Grievances. We all got ’em. If you are a union employee, and you think management has violated the labor agreement, you write up your grievance and submit it.
Then the fun begins.
Sometimes the answer is simple and straightforward, the grievance is accepted and the correct restitution is made, or it is denied, your steward won’t support it further, and the issue is over.
Then there are other times where the issue weaves its way through a series of rejections and appeals until an arbitration is eventually used to resolve it. By this time, both parties are trying to set a new precedent or assure an older one is upheld.
And who knows better what is best for the success of the business than a third-party arbiter, right?
Let me be clear on this: I am not pro-union. I have worked with some great union leaders in my roles, and I have worked with some who did a disservice to their constituents. But a model that puts managers and employees on opposite sides of the table just makes no sense to me.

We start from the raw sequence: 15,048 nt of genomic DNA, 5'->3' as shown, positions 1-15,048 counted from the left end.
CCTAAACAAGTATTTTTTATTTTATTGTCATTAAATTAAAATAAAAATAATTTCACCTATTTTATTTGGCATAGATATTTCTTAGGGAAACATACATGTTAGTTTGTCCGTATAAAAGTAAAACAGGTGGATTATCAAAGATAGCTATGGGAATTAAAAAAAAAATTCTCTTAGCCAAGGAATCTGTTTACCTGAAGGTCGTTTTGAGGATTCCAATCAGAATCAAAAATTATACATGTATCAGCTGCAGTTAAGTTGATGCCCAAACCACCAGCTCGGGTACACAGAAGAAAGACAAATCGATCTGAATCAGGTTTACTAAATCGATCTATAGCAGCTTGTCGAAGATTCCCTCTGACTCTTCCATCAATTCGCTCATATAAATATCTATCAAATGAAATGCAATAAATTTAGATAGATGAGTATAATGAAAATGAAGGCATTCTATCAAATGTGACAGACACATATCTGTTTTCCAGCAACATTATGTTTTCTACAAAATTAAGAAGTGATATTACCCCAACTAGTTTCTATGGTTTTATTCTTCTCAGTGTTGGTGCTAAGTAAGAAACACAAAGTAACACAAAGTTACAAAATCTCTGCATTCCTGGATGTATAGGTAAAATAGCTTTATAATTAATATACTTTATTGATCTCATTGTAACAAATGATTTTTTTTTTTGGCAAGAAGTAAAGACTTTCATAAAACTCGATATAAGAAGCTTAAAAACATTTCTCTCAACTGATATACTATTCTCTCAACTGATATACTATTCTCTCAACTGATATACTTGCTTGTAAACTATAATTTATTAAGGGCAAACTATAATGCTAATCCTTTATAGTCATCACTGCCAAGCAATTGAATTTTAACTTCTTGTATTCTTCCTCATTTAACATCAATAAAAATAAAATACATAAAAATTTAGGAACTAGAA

If you are not a union employee, if there is no contract with a set of specific rules that are intended to be applicable to any scenario in the workplace, how do you air a grievance?
If the company is doing its job well, there will at least be a statement or two about how employees are to be treated. “Workplace Principles” is what some might call them. There should be a clear path to follow when you think you have been wronged in some way.
In my experience, management will treat employees according to those principles and according to the law (assuming, of course, that they know the law and have enough HR and legal support to maintain their understanding of the law). When they truly function that way, your treatment will be fair and equitable, and decisions will be made according to what is fair and what is in the best interest of the business.
Do you know the path for airing your grievances? You shouldn’t need representation to effectively manage them. And if you have an HR leadership role, you should be keeping the grievance path well-lit for employees to find.
They may not always get the answer they want, but they need to know how to ask the questions.